Advent Watchfulness & Evangelical Inattentiveness
Advent watchfulness and Evangelical Inattentiveness…
Advent is a season of waiting and watchfulness. It is also an opportunity to examine what we are inattentive to as Christians. ‘Evangelical Inattentiveness’ is a phrase coined by Christopher Hall talking about our lack of engagement with ancient Christian voices.(1) I think we can find Evangelical inattentiveness in other areas as well, and the interesting question is why? In asking that question I am not looking to be judgemental, but to invite Evangelicals as a community to self-examination, a biblical concept for community not just individuals. The early contemplatives sought to replace judgemental attitudes with a clear seeing they called dioraris.(2) This is what I am looking to apply in this area of Evangelical inattentiveness.
I am aware that Evangelicals have been inattentive toward mental health and wellbeing. In my research into mindfulness of God and contemplation I also argue that Evangelicals are generally inattentive to attention and awareness and contemplative practices. This inattentiveness to formational practices has led to what Richard Lovelace calls a sanctification gap in the modern Protestant church.(3) Many contemplative practices are preserved within intentional Christian community, and again with a few notable exceptions in places like Lee Abbey and Scargill House, Evangelicals have often been inattentive to the power and witness of intentional Christian community. In all of the areas mentioned above there is a turn toward healthy engagement(4) but it is worth asking what is the inattentiveness about?
Ellen Langer who is a pioneer of research into mindfulness as a natural capacity separate from any meditative practices or religious roots started out by researching what she called ‘mindlessness.’ She defines mindlessness as, ‘characterized by an entrapment in old categories; by automatic behaviour that precludes attending to new signals; and by action that operates from a single perspective.’(5) My experience suggests that at times some Evangelicals find it difficult to be open to new ways of thinking. Often suspicion towards mindfulness or contemplative practices or meditation seems to be an automatic reaction rather than a considered response. I have also met Evangelicals who think there is only one point of view on some of these issues, it is their point of view and it must, therefore, be right!
For Ellen Langer, the primary mindful awareness practice is the ordinary capacity of noticing. She uses her concept of mindlessness to help her define her version of mindfulness: ‘A mindful approach to any activity has three categories; the continuous creation of new categories; openness to new information; and an implicit awareness of more than one perspective.’(6) This seems to me to be an approach that should resonate with an Evangelical approach to engaging with culture whilst being rooted in scriptural wisdom and practice as we seek to recontextualise the Gospel afresh in each new generation and in every culture.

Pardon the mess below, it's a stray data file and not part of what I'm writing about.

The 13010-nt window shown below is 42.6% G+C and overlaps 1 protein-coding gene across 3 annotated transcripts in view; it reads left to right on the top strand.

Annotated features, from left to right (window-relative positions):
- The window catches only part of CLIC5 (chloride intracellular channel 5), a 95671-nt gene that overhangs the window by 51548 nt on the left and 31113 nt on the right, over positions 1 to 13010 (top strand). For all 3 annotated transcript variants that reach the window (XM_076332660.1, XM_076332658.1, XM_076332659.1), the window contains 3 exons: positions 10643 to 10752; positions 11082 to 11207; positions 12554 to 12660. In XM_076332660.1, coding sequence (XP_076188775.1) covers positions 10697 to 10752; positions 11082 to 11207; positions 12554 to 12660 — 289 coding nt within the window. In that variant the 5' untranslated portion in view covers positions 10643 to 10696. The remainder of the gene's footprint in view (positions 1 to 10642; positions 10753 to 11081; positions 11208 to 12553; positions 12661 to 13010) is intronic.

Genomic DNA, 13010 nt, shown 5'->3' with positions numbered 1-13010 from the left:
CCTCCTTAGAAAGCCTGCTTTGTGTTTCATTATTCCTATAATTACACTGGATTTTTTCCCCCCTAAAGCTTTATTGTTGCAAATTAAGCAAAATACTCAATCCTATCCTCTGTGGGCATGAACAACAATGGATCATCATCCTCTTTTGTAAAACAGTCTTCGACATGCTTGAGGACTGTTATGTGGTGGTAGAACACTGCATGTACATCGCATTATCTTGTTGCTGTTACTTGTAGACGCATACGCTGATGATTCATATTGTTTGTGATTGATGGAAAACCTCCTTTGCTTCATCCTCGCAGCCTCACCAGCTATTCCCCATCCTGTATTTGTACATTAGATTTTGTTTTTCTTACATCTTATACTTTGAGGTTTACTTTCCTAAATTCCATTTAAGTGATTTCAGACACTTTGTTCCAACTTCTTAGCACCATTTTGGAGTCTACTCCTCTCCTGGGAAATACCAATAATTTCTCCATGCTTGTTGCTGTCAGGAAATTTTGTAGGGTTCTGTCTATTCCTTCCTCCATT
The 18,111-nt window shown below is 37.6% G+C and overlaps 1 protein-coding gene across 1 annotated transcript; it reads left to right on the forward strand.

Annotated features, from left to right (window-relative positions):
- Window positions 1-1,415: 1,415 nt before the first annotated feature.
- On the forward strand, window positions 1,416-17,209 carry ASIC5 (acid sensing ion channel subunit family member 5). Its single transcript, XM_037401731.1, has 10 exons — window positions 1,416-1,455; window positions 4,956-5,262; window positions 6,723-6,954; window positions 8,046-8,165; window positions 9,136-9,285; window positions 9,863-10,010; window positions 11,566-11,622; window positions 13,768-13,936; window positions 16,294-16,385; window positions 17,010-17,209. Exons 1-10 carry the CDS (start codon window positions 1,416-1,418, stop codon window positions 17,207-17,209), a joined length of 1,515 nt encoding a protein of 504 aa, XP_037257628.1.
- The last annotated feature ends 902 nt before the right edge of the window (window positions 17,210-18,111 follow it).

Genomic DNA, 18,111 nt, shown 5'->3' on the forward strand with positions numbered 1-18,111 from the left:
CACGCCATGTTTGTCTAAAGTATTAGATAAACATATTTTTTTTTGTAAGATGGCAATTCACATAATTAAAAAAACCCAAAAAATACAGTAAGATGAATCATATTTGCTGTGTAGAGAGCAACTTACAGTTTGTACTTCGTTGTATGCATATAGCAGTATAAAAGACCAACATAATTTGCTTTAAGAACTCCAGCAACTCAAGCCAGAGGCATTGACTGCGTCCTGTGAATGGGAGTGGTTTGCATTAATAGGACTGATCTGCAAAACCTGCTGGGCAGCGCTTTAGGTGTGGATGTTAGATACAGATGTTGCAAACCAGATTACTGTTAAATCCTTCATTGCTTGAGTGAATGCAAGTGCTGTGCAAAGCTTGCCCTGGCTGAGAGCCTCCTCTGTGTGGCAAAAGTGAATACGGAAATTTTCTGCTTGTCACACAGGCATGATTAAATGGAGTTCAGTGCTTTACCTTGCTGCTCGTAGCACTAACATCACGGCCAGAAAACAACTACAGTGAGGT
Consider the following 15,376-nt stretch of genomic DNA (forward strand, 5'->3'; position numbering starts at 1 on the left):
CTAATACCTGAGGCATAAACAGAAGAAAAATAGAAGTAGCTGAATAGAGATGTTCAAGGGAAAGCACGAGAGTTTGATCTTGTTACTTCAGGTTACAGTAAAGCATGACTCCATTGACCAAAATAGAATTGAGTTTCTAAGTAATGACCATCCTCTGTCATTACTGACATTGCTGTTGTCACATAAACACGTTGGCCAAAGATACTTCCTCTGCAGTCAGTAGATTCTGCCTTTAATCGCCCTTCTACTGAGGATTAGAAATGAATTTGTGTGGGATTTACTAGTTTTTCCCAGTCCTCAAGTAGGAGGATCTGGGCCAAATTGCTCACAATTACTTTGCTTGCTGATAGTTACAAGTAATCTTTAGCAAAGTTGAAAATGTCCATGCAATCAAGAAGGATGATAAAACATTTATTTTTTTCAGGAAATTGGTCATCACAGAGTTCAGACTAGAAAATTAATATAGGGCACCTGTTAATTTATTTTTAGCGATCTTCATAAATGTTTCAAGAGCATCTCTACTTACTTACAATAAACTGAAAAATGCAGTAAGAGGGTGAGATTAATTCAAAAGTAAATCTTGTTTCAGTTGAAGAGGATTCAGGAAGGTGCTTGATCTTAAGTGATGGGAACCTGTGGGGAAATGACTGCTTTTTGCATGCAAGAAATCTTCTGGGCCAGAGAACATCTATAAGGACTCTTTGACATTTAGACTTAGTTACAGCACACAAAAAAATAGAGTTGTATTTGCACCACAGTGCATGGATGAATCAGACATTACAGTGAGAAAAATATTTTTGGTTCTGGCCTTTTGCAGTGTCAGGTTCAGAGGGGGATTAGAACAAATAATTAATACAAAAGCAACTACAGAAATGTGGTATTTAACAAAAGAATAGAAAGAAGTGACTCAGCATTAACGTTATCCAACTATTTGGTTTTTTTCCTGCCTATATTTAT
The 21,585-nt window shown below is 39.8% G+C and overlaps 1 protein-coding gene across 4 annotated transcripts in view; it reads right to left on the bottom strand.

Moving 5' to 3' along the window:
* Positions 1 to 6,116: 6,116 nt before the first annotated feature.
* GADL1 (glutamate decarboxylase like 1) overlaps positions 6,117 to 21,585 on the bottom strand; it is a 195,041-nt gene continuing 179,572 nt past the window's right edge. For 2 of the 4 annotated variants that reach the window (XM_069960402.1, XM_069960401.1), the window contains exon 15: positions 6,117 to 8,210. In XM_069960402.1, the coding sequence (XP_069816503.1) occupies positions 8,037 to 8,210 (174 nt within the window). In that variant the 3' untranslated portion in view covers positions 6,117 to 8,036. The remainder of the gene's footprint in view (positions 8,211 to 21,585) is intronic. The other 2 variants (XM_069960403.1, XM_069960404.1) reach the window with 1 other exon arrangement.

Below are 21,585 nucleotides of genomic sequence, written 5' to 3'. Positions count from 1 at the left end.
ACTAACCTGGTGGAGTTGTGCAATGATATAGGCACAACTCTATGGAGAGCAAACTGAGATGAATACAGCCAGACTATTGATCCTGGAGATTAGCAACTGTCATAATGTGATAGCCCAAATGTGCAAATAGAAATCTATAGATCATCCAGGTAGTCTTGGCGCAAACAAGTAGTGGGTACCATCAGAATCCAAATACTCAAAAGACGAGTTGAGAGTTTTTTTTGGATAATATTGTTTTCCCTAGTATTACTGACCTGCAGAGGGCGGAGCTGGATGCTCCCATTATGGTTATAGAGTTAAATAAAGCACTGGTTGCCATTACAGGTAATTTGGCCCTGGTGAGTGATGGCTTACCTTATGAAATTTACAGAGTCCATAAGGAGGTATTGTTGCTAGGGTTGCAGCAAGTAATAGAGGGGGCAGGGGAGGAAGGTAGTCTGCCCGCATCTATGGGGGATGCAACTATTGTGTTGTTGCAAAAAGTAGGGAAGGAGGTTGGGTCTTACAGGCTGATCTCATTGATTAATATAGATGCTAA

Why else might we be inattentive? Hall says we are inattentive when we perceive something to be irrelevant and unimportant.(7) Certainly I have had conversations about attention and awareness, intentional Christian community, mental health where my arguments for the importance of engaging with these areas is dismissed, because the person I am talking to cannot see the relevance or importance these ideas. They are automatically dismissed. As human beings we make judgements all the time, and Hall says that if we think something is wrong, we dismiss it and stop listening.(8) Again I think Evangelicals are not only often seen as judgmental, they often are judgemental – and not listening goes with that attitude.
The theme of this year’s Mental Health Awareness Week was on body image. There is a lot of helpful information out there addressing this issue. Again my research would suggest that Evangelicals have been inattentive to the body. The Gnostic heresy that the spirit is good and the body bad is still alive and well in the church. Many people have been taught a disembodied spirituality and struggle with accessing the fullness of spiritual life which is embodied. The activist spirituality that dominates Evangelicalism also means we don’t pay attention to the messages our body sends us and we risk burnout and breakdown, often running on empty. James K. A. Smith critiques the church from a philosophical perspective and says that Christians have over-emphasized information and the cognitive, ‘In other words, we imagine human beings as giant bubble-headed dolls; with humungous heads and itty-bitty, unimportant bodies.’(9) He argues for a more holistic, integrated anthropology that incorporates body and desires, not just our minds. If we can address this theologically then we can create a healthier relationship with our bodies and desires.